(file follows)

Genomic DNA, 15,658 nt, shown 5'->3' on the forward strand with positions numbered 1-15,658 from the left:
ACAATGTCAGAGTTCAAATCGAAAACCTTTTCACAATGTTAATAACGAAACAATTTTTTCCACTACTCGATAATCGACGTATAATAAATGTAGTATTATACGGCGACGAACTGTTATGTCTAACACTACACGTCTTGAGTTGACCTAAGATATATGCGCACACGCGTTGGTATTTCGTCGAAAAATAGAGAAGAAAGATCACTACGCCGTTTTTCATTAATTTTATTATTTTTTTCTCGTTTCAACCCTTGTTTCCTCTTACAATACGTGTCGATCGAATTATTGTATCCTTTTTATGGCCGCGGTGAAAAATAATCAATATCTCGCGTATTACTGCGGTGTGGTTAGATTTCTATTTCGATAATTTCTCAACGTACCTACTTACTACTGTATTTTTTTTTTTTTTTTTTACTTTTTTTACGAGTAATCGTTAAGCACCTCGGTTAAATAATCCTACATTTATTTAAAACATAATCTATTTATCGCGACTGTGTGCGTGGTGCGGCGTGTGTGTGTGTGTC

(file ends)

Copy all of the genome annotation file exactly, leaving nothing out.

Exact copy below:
Genomic DNA, 15,658 nt, shown 5'->3' on the forward strand with positions numbered 1-15,658 from the left:
ACAATGTCAGAGTTCAAATCGAAAACCTTTTCACAATGTTAATAACGAAACAATTTTTTCCACTACTCGATAATCGACGTATAATAAATGTAGTATTATACGGCGACGAACTGTTATGTCTAACACTACACGTCTTGAGTTGACCTAAGATATATGCGCACACGCGTTGGTATTTCGTCGAAAAATAGAGAAGAAAGATCACTACGCCGTTTTTCATTAATTTTATTATTTTTTTCTCGTTTCAACCCTTGTTTCCTCTTACAATACGTGTCGATCGAATTATTGTATCCTTTTTATGGCCGCGGTGAAAAATAATCAATATCTCGCGTATTACTGCGGTGTGGTTAGATTTCTATTTCGATAATTTCTCAACGTACCTACTTACTACTGTATTTTTTTTTTTTTTTTTTACTTTTTTTACGAGTAATCGTTAAGCACCTCGGTTAAATAATCCTACATTTATTTAAAACATAATCTATTTATCGCGACTGTGTGCGTGGTGCGGCGTGTGTGTGTGTGTC